Monitoring the Wrong Places

I am obviously a proponent of network security monitoring, but I am also a strong believer in privacy. The sort of attitude demonstrated in this article disturbs me greatly:

Houston's police chief on Wednesday proposed placing surveillance cameras in apartment complexes, downtown streets, shopping malls and even private homes to fight crime during a shortage of police officers.

"I know a lot of people are concerned about Big Brother, but my response to that is, if you are not doing anything wrong, why should you worry about it?" Chief Harold Hurtt told reporters Wednesday at a regular briefing.

Sure Chief, why don't you lead by example and install cameras in your home. You're not doing anything wrong, are you?

Building permits should require malls and large apartment complexes to install surveillance cameras, Hurtt said. And if a homeowner requires repeated police response, it is reasonable to require camera surveillance of the property, he said...

So, the power of the state should be used to meet the police's wishes?

Andy Teas with the Houston Apartment Association said that although some would consider cameras an invasion of privacy, "I think a lot of people would appreciate the thought of extra eyes looking out for them."

What planet are these people from?

If you don't want your network traffic inspected, you can encrypt it. Unfortunately, there is no encryption in the analog world.


Anonymous said…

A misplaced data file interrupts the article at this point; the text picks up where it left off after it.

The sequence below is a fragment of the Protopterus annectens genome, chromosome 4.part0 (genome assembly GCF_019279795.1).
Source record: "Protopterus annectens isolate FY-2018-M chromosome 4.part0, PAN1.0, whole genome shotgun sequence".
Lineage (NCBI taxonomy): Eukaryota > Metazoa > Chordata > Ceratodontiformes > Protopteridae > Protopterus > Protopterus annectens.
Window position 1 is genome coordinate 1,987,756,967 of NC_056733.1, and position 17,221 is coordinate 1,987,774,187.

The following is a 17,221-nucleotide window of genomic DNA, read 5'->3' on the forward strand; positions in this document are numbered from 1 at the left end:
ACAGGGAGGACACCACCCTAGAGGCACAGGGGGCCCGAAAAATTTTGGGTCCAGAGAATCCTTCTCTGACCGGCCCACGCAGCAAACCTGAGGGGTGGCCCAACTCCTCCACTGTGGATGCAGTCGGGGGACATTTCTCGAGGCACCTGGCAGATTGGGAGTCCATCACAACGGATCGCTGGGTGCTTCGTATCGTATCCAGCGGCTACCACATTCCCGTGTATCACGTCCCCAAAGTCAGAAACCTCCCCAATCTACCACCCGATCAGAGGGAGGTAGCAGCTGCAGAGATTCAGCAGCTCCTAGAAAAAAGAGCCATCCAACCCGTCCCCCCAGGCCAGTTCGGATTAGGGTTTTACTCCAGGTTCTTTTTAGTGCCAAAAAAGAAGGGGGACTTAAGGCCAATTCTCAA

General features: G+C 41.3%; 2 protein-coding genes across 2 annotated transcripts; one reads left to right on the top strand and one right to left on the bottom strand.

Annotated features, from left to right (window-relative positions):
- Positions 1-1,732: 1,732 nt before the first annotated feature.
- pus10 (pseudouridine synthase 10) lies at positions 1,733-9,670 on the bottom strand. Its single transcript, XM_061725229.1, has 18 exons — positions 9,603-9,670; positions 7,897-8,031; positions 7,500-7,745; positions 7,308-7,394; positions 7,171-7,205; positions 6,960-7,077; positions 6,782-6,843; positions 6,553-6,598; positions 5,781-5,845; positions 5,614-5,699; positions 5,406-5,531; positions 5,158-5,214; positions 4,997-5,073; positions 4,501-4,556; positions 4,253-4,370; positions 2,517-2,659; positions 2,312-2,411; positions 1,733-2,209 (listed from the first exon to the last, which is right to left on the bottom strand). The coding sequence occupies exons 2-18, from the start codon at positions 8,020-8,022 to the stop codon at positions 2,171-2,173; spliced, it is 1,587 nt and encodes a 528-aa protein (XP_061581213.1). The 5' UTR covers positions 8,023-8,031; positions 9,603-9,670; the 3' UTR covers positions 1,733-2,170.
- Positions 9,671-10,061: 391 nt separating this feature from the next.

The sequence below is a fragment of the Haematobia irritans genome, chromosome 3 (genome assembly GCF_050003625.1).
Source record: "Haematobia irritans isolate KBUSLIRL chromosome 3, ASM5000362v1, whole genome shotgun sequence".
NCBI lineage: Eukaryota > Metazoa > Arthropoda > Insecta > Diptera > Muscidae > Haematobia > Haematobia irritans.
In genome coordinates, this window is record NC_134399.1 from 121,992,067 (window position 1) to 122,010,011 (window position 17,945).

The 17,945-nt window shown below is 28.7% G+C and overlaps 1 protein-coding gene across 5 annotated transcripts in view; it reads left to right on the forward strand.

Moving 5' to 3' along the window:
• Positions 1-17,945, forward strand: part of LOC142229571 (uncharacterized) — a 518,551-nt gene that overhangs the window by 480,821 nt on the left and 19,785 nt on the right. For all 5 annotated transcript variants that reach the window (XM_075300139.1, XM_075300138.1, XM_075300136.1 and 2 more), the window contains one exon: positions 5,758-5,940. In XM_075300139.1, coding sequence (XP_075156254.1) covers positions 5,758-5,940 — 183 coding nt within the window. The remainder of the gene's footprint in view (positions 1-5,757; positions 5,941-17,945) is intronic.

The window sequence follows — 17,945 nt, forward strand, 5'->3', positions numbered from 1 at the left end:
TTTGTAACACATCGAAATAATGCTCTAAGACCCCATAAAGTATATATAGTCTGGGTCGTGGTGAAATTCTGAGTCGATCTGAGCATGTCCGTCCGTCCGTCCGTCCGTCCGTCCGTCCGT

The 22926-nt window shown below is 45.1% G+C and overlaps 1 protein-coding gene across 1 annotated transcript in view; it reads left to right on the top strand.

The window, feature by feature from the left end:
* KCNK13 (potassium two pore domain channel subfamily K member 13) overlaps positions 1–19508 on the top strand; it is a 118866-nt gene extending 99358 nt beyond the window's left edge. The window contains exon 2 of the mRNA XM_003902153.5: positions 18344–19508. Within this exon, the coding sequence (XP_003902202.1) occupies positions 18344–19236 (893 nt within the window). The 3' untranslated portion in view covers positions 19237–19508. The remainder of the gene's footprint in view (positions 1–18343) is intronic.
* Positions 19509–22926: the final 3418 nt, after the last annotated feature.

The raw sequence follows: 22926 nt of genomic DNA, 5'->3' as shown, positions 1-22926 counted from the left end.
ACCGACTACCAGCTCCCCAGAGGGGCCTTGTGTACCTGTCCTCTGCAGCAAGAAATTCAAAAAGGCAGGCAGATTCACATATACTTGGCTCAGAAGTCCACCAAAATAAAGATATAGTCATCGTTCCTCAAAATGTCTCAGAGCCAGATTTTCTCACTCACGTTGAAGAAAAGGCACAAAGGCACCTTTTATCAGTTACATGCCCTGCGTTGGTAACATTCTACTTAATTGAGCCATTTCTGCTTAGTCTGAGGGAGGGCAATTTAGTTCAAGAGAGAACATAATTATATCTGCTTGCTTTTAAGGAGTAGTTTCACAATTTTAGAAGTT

Meanwhile, the Chicago City Council may require businesses to install CCTV equipment to monitor their premises and surrounding *public* property:
Anonymous said…
"Until they become conscious they will never rebel, and until after they have rebelled they cannot become conscious." George Orwell's 1984.
Anonymous said…
There may not be encryption in the analog world, but you can always hang your hat on the camera. =)
Anonymous said…
Clearly it is time for the US to divorce Texas (or at least Houston... We might actually miss Austin).
Anonymous said…
What planet are these people from?


Examples: a victim of domestic abuse, health care provider for a mentally-ill relative, and sharing lving space with a drug abuser.

Voluntary use of this wouldn't be a bad idea. Just like IT security is a balancing act between usability and security. Protecting your privacy versus phyisical security. Some peoples situations aren't all that pretty and they can really use the help (or even the impression of help).

Otherwise, I am with you...


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